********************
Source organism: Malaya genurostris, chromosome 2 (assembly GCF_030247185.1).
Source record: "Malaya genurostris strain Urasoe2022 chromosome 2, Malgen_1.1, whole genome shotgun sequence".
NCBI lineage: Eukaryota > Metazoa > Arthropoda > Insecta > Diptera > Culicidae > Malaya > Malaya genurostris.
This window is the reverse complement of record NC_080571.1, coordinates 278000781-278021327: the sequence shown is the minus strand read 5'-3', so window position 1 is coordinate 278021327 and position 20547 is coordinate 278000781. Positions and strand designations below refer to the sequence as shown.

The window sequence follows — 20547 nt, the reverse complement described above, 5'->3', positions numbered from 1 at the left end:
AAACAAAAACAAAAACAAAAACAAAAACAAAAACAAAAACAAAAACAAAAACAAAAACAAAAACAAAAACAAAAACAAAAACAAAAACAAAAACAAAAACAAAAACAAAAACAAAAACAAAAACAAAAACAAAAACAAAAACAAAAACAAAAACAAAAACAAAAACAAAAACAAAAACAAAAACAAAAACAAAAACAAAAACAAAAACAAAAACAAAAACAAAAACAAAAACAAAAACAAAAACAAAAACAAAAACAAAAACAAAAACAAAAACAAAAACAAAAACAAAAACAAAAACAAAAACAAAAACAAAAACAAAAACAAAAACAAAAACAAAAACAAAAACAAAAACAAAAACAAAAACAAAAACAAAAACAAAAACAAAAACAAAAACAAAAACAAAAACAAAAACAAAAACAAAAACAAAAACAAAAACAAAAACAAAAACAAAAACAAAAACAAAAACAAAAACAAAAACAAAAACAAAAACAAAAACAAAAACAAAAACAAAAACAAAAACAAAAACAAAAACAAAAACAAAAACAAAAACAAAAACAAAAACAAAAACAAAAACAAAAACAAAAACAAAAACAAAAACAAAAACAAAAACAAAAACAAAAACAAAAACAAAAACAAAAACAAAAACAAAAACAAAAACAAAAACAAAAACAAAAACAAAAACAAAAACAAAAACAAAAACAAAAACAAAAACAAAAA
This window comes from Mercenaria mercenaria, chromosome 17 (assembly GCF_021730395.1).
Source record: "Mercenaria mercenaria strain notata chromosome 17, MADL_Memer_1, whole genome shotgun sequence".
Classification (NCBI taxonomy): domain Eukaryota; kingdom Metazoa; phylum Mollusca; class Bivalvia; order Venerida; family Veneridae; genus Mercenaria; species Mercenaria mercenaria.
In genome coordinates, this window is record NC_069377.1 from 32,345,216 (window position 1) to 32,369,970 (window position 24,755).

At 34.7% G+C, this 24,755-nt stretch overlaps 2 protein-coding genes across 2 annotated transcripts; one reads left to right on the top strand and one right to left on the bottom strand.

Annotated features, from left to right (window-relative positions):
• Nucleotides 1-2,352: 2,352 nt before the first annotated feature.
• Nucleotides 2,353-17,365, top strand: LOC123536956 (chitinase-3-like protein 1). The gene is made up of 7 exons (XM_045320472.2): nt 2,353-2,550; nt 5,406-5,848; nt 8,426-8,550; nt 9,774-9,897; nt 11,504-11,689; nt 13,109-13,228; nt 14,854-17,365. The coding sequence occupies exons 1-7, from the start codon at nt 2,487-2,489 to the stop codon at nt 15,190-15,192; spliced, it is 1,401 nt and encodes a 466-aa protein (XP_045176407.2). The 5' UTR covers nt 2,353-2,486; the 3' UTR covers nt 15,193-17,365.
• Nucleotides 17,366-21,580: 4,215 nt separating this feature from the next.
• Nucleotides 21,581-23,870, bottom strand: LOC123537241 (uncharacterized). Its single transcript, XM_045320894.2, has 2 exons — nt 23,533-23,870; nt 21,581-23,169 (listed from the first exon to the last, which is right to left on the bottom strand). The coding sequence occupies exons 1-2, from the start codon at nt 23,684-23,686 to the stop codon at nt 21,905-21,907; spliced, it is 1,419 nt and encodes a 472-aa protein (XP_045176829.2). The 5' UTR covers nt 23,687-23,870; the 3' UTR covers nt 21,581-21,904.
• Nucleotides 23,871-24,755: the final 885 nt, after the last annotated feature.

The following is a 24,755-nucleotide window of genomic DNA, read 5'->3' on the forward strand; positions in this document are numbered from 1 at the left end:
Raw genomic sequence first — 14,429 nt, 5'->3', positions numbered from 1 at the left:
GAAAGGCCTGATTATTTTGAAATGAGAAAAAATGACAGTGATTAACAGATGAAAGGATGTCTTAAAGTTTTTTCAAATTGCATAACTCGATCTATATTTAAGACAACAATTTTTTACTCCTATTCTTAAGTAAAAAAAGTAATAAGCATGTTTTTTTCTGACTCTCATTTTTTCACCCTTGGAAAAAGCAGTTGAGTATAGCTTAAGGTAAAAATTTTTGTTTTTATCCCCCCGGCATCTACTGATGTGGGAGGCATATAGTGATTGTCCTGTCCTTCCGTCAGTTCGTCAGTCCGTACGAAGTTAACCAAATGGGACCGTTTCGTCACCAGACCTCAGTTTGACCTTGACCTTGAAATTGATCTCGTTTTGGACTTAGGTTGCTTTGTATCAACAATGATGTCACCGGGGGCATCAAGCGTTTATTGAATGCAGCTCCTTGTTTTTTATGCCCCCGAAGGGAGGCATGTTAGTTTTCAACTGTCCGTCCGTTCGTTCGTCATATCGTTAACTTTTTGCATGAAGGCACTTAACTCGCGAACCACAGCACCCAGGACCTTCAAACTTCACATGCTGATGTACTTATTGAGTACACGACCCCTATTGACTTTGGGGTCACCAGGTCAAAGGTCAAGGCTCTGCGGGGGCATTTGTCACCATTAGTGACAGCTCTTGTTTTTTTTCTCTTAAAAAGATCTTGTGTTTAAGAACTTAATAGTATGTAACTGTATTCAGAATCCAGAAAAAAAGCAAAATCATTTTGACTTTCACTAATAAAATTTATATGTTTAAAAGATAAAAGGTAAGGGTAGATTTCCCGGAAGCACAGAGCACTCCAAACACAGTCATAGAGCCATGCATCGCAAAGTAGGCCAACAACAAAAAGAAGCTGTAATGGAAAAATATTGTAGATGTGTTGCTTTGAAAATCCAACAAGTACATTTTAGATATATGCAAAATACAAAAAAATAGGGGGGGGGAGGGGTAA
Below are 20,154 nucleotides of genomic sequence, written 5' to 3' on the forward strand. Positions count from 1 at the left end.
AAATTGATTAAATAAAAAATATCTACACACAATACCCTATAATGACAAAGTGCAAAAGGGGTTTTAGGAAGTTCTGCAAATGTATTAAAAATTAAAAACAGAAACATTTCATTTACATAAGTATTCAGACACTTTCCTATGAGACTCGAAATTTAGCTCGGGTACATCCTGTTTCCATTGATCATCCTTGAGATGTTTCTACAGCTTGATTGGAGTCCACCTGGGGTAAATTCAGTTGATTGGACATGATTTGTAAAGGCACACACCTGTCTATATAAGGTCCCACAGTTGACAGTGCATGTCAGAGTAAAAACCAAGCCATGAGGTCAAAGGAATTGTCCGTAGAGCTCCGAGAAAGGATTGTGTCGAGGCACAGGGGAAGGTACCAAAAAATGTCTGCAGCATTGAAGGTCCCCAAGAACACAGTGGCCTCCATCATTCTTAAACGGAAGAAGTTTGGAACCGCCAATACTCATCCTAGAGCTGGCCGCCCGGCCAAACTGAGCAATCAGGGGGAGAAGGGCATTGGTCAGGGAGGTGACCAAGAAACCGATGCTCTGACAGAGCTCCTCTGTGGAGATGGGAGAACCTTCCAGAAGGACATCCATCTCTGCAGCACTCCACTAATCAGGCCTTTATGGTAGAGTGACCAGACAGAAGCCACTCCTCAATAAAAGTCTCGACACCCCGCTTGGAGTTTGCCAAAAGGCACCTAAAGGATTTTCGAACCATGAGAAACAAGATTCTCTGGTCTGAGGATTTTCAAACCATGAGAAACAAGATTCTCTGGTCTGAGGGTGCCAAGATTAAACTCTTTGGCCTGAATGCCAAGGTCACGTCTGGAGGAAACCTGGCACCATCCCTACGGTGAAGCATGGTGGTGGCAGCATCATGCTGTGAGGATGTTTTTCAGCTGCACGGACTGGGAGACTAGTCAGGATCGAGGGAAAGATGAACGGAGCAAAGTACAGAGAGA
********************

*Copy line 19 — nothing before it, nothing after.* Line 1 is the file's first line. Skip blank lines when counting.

Raw genomic sequence first — 14,429 nt, 5'->3', positions numbered from 1 at the left: